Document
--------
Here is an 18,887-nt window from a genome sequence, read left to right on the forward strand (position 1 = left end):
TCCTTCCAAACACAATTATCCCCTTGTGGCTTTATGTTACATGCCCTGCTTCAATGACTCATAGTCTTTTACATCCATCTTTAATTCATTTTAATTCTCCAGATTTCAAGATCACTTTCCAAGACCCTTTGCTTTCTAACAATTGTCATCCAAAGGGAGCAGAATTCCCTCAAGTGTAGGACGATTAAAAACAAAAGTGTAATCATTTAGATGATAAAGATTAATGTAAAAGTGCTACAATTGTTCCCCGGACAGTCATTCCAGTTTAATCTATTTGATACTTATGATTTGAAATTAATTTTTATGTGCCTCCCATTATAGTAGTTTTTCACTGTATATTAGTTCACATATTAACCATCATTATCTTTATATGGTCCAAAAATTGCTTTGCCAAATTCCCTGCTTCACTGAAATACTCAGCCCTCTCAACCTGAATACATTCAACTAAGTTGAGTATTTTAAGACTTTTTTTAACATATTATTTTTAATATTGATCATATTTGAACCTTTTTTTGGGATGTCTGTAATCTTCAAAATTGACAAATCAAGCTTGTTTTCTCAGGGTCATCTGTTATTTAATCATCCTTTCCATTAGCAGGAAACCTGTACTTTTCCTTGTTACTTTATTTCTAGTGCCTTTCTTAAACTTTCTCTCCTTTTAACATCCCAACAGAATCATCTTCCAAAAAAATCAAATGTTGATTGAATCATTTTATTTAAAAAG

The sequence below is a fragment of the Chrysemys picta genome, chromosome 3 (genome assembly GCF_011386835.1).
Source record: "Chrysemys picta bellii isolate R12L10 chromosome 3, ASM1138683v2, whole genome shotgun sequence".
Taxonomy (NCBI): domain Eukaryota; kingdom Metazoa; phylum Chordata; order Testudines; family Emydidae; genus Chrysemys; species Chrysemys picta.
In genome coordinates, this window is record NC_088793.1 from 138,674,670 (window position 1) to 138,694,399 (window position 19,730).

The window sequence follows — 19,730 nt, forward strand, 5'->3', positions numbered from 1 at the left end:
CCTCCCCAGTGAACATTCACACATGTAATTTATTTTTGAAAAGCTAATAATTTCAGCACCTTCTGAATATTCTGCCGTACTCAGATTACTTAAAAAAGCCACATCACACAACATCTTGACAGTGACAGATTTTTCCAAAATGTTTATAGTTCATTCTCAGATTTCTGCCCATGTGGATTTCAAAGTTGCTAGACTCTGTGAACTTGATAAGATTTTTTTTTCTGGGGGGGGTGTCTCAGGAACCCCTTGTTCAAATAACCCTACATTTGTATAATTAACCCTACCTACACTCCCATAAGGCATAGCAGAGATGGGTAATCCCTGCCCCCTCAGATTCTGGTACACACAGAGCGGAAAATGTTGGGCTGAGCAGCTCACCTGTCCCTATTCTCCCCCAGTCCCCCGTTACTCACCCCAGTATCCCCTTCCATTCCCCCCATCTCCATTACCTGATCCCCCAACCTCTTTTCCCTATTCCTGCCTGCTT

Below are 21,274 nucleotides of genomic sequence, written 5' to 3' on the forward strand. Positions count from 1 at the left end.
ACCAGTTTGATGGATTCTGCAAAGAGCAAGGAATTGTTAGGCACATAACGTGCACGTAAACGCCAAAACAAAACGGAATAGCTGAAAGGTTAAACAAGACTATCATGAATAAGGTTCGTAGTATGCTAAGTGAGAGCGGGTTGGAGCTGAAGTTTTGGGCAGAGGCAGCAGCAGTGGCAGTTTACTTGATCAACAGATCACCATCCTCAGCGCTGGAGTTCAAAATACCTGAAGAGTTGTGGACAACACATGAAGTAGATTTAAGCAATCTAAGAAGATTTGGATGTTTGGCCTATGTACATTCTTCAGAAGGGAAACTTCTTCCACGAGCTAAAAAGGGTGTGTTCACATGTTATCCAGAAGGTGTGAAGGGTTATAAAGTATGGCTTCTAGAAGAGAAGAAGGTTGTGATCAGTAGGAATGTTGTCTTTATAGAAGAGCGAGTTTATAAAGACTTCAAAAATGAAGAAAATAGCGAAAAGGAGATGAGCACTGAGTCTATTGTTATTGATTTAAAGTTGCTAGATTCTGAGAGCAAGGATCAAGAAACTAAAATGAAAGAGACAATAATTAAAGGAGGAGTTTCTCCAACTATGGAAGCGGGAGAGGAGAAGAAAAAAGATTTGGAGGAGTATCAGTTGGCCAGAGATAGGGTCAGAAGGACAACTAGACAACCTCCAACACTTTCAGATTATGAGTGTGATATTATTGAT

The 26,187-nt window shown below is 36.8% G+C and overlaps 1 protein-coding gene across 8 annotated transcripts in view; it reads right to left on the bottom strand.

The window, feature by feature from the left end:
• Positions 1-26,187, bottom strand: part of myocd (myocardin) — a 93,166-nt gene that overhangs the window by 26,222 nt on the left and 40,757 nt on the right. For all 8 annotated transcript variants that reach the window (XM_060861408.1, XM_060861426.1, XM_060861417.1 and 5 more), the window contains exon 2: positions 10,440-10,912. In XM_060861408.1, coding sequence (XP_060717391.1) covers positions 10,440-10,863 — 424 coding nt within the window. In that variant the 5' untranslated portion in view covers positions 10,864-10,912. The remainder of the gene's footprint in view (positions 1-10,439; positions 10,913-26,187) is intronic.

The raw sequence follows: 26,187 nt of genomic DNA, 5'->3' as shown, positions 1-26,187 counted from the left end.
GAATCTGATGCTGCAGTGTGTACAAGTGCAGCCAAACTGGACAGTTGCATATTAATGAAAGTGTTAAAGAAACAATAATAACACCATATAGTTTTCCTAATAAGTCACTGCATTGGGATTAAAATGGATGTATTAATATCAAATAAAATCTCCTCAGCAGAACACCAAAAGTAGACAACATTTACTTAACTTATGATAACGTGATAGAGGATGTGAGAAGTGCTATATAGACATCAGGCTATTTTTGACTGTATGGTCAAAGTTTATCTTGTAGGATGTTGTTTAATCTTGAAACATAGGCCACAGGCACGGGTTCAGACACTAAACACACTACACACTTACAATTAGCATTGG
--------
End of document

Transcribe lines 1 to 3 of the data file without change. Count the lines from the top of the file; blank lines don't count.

Here is an 18,887-nt window from a genome sequence, read left to right on the forward strand (position 1 = left end):
TCCTTCCAAACACAATTATCCCCTTGTGGCTTTATGTTACATGCCCTGCTTCAATGACTCATAGTCTTTTACATCCATCTTTAATTCATTTTAATTCTCCAGATTTCAAGATCACTTTCCAAGACCCTTTGCTTTCTAACAATTGTCATCCAAAGGGAGCAGAATTCCCTCAAGTGTAGGACGATTAAAAACAAAAGTGTAATCATTTAGATGATAAAGATTAATGTAAAAGTGCTACAATTGTTCCCCGGACAGTCATTCCAGTTTAATCTATTTGATACTTATGATTTGAAATTAATTTTTATGTGCCTCCCATTATAGTAGTTTTTCACTGTATATTAGTTCACATATTAACCATCATTATCTTTATATGGTCCAAAAATTGCTTTGCCAAATTCCCTGCTTCACTGAAATACTCAGCCCTCTCAACCTGAATACATTCAACTAAGTTGAGTATTTTAAGACTTTTTTTAACATATTATTTTTAATATTGATCATATTTGAACCTTTTTTTGGGATGTCTGTAATCTTCAAAATTGACAAATCAAGCTTGTTTTCTCAGGGTCATCTGTTATTTAATCATCCTTTCCATTAGCAGGAAACCTGTACTTTTCCTTGTTACTTTATTTCTAGTGCCTTTCTTAAACTTTCTCTCCTTTTAACATCCCAACAGAATCATCTTCCAAAAAAATCAAATGTTGATTGAATCATTTTATTTAAAAAG

The sequence below is a fragment of the Chrysemys picta genome, chromosome 3 (genome assembly GCF_011386835.1).